When Valerie Edwards bought her kayaks from Costco 15 years ago, she figured they would just be fun for her family to have when out camping. They live outside Spokane, Wash., and they would visit campsites nearby in Idaho, where Edwards grew up.
“Even if you can find a semi-private destination to hike into, you have to have somewhere to park your car, and then you hike for two or three hours, and the spot that you think you’re going to get is already taken,” Edwards said of her Idaho spot. “But kayak-camping is a lot less common, so there are more opportunities to find seclusion.”
As the pandemic bred stir-craziness, “7.1 million more Americans participated in outdoor recreation in 2020 than in the year prior,” according to a report by the American Canoe Association. Hiking trails, and national parks in particular, have become wildly more popular. Yellowstone and Grand Teton both have seen record numbers of visitors; Arches National Park in Utah has resorted to turning people away via Twitter.
But while park crowds show little sign of abating, some Americans are finding peace in the outdoors like Edwards’s family long has: by trading their backpacks for drybags and the trails for the water.
If you want to join them, here’s what to know about kayaking before you go.
From your safety to the risk of losing expensive gear, there’s a lot at stake on the water. “The first thing you should do is be comfortable in your kayak,” Edwards said.
It is best, then, to get your feet wet with a part-day trip to a lake or a relatively flat river. “Start easy, and don’t go overboard,” Edwards said (in either sense). You can look online to find kayak rentals near your destination; personal flotation devices, a safety essential, typically can be rented at the same place.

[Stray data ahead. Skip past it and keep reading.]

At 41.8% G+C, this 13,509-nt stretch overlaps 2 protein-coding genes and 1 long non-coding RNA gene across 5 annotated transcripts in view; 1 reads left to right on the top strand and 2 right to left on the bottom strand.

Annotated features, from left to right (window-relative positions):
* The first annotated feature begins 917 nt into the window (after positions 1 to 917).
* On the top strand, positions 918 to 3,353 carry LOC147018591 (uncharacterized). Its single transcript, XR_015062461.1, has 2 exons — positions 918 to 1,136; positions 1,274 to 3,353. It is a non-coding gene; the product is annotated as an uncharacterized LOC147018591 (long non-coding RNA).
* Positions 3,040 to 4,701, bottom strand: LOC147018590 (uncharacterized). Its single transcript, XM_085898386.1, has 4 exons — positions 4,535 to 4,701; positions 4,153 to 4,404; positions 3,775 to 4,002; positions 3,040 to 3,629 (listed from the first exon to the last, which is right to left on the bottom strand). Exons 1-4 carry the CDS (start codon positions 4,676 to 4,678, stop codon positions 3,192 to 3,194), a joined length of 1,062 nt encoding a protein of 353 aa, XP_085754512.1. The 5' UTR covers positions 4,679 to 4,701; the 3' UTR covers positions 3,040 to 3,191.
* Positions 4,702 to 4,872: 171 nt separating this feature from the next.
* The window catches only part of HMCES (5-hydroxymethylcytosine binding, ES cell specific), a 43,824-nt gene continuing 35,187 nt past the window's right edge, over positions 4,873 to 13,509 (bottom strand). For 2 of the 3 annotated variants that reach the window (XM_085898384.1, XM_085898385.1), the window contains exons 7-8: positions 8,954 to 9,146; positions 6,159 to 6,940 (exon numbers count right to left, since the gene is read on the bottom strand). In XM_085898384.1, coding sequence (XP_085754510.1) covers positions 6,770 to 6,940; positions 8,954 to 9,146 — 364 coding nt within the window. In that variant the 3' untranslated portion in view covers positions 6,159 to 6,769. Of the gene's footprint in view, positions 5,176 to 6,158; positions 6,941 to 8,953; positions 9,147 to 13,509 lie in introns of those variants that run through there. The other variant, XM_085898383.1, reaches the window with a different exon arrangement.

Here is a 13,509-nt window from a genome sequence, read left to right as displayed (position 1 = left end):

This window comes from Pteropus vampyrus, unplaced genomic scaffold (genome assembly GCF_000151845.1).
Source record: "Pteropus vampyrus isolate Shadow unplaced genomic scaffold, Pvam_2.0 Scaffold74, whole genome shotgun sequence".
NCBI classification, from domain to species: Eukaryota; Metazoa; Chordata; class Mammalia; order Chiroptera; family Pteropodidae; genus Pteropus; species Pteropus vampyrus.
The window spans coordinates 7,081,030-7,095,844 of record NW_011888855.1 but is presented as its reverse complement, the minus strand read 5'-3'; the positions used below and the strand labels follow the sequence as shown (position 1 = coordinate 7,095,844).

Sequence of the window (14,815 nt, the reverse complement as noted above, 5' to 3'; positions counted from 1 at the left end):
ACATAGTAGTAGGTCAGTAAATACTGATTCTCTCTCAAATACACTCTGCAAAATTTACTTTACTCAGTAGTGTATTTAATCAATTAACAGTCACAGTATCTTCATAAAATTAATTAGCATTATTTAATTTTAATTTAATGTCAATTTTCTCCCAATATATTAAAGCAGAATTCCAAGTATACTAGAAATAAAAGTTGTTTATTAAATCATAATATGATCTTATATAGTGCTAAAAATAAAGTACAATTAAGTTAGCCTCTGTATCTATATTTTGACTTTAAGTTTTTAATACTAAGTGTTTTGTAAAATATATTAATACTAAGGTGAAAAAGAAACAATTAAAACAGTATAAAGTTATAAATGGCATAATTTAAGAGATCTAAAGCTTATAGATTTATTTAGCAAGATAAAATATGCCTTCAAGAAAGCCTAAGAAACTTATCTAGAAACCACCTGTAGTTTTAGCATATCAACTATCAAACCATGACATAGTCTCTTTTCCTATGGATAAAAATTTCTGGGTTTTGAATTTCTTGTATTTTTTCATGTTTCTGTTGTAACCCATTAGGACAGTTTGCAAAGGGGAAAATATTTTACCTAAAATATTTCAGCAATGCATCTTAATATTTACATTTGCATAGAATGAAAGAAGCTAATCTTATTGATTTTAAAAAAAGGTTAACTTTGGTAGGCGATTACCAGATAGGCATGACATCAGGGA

Eric Dean, 55, a former backcountry firefighter, practiced kayaking on the ocean when he lived in Alaska. That early feeling-out process proved critical during his 72-day trip on the Mississippi River last summer. “It helped me a lot as far as working on paddle strokes and feeling comfortable on the boat and on the water,” Dean said. “You know when you start getting tired. You know when you can improve or take a break.”
Day trips also offer a chance to practice core kayaking skills, such as recovering from capsizing or rolling, a maneuver kayakers use to keep from capsizing when they lose their balance. Nick Ingalls, a member of the Mesa County Search and Rescue Team in Colorado, said learning to roll is a “prerequisite” to attempting anything greater than Class II rapids, which he roughly defined as the roughest water one could safely swim.
If you’re serious about learning the craft, Ingalls also recommended reaching out to local kayaking clubs. “There’s a lot of learned experience and communal knowledge that you don’t get to tap into without having a more experienced kayaker teach you,” he said.
Find a route — and outline it
After getting comfortable in shorter spans, find a river or lake to visit for an extended excursion, whether you’re looking for a leisurely float or an upstream battle. American Whitewater, a river-recreation advocacy organization, maintains a map of whitewater routes across the country that features their difficulty, length and rate of flow.
A little route research can go a long way. When Michael Beynon, 34, of Norfolk, Va., went out on the Shenandoah River with a friend, “we took for granted that the river would be navigable,” he said. They were going in the fall, and water levels were low, creating new rapids and sections where they had to carry their gear.
Following a river isn’t always easy, either. “It’s typically not marked,” Beynon said. “It’s very easy to miss a turn if you’re not paying attention.” Edwards plots her routes by finding prominent features to follow ahead of time in Google Maps.
Whatever route you choose, though, make sure you have an appropriate vessel. Beynon learned that lesson after he brought a sea kayak on his second Shenandoah trip. “It was just too long to be nimble and navigate around the turns,” he said, so he capsized a few times. In case his kayak fills with water and he needs to bail it out, Beynon packs a car sponge; some places require a bailing device by law.